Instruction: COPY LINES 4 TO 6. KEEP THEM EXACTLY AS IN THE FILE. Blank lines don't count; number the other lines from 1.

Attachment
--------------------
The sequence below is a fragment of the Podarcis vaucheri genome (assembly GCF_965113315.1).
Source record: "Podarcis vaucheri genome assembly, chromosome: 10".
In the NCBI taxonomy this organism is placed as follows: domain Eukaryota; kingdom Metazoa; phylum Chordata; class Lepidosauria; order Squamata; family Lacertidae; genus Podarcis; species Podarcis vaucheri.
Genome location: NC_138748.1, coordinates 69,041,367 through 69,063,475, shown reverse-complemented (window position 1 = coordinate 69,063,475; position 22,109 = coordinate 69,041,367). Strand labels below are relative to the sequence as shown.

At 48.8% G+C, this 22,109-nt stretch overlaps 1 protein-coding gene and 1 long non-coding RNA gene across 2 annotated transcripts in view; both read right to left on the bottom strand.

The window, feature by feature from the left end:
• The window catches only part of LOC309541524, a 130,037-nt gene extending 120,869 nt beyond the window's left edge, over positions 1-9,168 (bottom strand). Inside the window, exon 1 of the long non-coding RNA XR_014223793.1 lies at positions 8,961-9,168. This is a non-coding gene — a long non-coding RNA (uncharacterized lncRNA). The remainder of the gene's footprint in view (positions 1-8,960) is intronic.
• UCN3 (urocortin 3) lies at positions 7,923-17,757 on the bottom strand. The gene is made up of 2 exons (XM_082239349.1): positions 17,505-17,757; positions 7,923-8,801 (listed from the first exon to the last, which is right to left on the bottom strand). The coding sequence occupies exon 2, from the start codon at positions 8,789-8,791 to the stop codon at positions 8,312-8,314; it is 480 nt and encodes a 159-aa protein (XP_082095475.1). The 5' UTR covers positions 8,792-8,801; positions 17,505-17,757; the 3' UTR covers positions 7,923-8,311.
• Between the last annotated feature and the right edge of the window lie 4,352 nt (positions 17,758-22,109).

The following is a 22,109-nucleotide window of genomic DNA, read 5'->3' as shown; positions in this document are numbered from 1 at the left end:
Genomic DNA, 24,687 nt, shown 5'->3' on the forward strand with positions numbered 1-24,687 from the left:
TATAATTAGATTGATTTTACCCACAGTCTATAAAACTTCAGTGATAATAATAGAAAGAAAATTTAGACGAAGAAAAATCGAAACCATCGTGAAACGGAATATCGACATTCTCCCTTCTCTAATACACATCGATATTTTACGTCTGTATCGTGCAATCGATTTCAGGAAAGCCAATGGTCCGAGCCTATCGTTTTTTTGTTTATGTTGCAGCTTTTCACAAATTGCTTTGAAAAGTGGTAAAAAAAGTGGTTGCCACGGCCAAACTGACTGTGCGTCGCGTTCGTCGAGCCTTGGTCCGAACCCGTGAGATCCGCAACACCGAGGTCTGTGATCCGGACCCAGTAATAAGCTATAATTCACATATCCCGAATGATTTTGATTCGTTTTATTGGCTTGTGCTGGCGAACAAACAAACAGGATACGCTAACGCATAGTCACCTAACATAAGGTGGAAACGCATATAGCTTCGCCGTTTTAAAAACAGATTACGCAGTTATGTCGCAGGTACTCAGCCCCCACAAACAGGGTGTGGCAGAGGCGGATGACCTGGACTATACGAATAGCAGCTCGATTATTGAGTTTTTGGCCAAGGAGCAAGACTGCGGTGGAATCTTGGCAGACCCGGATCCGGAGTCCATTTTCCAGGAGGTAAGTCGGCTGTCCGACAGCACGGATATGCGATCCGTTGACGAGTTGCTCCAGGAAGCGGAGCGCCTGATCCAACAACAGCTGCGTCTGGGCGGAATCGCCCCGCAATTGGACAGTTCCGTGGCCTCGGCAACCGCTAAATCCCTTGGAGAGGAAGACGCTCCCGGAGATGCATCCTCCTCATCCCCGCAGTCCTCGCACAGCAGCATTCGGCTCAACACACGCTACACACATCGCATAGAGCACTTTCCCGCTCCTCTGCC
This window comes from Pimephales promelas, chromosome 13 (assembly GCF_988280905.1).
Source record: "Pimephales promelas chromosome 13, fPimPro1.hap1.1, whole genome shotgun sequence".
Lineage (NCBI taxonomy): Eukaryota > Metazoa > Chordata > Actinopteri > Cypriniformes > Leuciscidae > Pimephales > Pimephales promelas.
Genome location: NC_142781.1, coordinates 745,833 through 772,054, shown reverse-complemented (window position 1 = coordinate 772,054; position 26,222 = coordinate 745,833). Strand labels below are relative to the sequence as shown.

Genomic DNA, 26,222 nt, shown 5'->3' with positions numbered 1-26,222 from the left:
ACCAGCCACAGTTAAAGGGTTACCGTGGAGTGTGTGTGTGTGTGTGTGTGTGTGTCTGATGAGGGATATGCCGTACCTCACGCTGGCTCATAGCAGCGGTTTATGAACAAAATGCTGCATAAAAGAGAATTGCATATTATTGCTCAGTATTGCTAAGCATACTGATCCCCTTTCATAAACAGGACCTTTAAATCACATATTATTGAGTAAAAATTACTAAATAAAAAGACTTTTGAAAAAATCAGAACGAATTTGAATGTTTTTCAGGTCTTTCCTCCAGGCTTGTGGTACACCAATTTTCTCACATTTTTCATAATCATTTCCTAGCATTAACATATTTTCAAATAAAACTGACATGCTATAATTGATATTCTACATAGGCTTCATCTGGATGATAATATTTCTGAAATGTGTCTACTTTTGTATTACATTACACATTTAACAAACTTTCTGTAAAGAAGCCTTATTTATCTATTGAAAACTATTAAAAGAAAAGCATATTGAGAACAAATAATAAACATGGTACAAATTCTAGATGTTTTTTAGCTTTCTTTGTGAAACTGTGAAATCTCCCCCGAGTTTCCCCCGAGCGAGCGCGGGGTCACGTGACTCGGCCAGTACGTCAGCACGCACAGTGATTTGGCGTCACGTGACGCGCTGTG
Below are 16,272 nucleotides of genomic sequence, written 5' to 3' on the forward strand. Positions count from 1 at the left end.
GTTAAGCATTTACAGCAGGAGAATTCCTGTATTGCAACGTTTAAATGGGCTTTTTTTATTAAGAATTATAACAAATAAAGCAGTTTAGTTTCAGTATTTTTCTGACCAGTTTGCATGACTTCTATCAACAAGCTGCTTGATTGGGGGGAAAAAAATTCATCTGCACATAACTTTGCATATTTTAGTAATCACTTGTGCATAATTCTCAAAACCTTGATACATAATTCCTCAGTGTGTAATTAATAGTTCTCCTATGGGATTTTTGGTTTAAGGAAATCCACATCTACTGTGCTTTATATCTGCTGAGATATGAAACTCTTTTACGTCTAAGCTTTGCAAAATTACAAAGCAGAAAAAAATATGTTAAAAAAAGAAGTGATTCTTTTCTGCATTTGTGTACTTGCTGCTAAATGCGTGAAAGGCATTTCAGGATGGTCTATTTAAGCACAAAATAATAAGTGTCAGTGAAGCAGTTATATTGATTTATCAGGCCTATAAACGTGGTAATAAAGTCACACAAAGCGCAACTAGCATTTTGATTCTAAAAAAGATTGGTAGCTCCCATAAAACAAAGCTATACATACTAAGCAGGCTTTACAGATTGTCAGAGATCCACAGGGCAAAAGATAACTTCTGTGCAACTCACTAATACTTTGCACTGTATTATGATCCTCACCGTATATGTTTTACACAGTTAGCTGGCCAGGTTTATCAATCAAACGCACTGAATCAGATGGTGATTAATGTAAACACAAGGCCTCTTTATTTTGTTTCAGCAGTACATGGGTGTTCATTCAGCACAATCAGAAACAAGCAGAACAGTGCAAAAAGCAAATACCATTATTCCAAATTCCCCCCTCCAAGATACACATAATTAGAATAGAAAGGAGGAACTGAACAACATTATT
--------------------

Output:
Genome location: NC_138748.1, coordinates 69,041,367 through 69,063,475, shown reverse-complemented (window position 1 = coordinate 69,063,475; position 22,109 = coordinate 69,041,367). Strand labels below are relative to the sequence as shown.

At 48.8% G+C, this 22,109-nt stretch overlaps 1 protein-coding gene and 1 long non-coding RNA gene across 2 annotated transcripts in view; both read right to left on the bottom strand.

The window, feature by feature from the left end: